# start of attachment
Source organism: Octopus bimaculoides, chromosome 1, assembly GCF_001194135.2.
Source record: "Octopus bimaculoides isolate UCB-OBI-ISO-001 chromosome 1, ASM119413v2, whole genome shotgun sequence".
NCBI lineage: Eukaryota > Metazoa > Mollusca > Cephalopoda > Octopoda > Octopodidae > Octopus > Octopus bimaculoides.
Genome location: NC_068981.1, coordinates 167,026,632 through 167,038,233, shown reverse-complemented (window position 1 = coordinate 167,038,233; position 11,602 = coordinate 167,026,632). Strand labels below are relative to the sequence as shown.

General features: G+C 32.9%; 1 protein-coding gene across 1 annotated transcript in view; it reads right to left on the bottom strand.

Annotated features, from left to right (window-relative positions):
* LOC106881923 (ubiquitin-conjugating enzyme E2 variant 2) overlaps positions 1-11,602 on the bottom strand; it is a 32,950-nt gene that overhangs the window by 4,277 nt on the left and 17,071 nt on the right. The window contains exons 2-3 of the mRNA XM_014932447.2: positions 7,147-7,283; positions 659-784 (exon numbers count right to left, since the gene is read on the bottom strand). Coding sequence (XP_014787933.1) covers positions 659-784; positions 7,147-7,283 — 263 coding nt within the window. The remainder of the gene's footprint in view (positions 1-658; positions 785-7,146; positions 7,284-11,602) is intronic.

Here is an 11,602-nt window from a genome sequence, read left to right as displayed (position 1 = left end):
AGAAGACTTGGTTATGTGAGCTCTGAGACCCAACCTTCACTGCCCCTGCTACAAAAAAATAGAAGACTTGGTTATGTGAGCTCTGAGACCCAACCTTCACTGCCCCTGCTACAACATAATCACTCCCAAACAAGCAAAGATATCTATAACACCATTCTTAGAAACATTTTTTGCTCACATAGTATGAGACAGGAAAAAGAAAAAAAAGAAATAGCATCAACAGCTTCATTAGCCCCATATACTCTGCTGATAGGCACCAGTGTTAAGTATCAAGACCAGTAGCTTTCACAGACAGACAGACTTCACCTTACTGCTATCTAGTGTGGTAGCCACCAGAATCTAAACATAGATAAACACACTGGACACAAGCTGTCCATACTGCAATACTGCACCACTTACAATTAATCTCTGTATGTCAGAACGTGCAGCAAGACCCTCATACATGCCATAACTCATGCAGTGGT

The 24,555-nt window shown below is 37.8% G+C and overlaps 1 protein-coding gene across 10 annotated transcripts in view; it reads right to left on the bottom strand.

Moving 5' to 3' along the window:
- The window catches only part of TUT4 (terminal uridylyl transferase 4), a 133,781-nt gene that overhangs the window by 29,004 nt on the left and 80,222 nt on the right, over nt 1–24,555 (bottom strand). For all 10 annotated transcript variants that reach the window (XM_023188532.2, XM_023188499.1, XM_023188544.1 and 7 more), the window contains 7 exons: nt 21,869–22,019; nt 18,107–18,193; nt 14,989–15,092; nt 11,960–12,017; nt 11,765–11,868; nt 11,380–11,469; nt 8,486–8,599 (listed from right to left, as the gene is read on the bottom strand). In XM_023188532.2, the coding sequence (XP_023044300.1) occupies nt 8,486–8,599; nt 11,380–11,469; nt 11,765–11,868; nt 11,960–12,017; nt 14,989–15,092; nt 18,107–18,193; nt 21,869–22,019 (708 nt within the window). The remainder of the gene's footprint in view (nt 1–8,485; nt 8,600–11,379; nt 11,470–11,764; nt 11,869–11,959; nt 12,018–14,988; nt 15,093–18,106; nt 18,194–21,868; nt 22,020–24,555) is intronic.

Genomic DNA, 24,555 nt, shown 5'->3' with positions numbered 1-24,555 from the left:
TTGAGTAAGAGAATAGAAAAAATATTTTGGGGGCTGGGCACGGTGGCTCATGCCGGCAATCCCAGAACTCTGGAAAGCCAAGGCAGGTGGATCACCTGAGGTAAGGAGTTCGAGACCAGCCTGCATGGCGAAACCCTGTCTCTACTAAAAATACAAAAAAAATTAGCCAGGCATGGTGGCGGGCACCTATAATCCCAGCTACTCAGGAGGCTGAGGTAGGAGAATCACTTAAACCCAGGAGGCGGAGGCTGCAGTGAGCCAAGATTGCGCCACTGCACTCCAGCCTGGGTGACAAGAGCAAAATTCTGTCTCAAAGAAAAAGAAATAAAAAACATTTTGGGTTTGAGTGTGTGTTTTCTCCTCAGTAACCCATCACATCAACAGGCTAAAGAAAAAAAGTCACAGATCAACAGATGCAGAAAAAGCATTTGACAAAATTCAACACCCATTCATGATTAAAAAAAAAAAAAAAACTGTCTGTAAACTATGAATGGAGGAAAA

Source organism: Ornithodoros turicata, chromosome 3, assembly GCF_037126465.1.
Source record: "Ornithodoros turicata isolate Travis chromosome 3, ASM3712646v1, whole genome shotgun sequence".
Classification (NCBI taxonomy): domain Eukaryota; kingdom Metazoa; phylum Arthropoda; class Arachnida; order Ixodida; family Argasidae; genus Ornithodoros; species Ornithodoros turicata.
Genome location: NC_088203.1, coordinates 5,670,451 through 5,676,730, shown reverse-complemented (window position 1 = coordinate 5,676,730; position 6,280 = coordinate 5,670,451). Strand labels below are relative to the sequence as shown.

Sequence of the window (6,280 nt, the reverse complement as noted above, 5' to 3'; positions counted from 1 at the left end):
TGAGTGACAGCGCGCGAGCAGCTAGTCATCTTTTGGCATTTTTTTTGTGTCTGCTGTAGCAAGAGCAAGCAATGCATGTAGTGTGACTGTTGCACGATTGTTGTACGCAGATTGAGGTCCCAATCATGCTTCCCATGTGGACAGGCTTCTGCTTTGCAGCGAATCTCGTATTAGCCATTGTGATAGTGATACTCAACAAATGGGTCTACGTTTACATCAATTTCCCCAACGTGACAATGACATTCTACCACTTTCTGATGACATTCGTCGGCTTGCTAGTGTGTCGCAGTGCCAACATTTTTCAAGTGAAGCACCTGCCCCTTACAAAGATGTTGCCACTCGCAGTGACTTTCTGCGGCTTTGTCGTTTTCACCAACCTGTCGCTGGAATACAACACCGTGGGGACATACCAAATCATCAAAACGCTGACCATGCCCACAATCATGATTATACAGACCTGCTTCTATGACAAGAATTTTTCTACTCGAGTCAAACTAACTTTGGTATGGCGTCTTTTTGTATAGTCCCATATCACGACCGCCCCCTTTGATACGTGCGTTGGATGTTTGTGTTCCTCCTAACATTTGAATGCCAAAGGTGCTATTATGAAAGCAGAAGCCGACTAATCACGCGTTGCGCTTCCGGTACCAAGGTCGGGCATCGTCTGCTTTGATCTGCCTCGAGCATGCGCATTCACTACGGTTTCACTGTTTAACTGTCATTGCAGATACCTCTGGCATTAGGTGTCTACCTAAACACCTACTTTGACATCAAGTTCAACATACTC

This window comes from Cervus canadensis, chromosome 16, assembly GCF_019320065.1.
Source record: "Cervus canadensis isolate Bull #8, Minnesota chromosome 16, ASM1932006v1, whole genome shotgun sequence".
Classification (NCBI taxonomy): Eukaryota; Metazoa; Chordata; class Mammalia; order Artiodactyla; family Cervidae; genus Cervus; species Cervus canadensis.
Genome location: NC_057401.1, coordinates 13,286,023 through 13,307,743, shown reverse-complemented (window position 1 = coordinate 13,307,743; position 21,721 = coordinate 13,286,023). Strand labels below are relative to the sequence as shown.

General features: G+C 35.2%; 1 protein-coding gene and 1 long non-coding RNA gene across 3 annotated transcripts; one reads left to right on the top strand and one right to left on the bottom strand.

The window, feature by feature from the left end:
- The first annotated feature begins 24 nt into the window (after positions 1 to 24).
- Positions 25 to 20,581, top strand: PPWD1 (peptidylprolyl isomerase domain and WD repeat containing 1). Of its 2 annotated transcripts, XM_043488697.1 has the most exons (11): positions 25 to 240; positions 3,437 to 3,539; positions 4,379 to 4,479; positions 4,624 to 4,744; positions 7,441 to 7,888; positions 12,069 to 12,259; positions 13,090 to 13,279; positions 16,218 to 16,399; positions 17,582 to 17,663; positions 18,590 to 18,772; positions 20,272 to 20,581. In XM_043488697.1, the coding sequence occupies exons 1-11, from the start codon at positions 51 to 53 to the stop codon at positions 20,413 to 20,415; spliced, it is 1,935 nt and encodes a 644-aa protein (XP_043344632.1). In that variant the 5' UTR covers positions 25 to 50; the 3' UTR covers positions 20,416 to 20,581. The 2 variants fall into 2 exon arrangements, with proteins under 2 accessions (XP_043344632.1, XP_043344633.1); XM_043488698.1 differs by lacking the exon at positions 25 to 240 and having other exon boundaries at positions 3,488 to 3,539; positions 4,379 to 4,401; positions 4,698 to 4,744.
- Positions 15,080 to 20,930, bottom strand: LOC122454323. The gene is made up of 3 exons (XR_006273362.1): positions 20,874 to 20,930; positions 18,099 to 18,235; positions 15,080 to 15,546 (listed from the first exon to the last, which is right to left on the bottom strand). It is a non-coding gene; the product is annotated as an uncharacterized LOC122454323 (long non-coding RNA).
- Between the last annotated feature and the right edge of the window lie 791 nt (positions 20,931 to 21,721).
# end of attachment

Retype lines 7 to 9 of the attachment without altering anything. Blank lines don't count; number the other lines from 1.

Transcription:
* LOC106881923 (ubiquitin-conjugating enzyme E2 variant 2) overlaps positions 1-11,602 on the bottom strand; it is a 32,950-nt gene that overhangs the window by 4,277 nt on the left and 17,071 nt on the right. The window contains exons 2-3 of the mRNA XM_014932447.2: positions 7,147-7,283; positions 659-784 (exon numbers count right to left, since the gene is read on the bottom strand). Coding sequence (XP_014787933.1) covers positions 659-784; positions 7,147-7,283 — 263 coding nt within the window. The remainder of the gene's footprint in view (positions 1-658; positions 785-7,146; positions 7,284-11,602) is intronic.

Here is an 11,602-nt window from a genome sequence, read left to right as displayed (position 1 = left end):
AGAAGACTTGGTTATGTGAGCTCTGAGACCCAACCTTCACTGCCCCTGCTACAAAAAAATAGAAGACTTGGTTATGTGAGCTCTGAGACCCAACCTTCACTGCCCCTGCTACAACATAATCACTCCCAAACAAGCAAAGATATCTATAACACCATTCTTAGAAACATTTTTTGCTCACATAGTATGAGACAGGAAAAAGAAAAAAAAGAAATAGCATCAACAGCTTCATTAGCCCCATATACTCTGCTGATAGGCACCAGTGTTAAGTATCAAGACCAGTAGCTTTCACAGACAGACAGACTTCACCTTACTGCTATCTAGTGTGGTAGCCACCAGAATCTAAACATAGATAAACACACTGGACACAAGCTGTCCATACTGCAATACTGCACCACTTACAATTAATCTCTGTATGTCAGAACGTGCAGCAAGACCCTCATACATGCCATAACTCATGCAGTGGT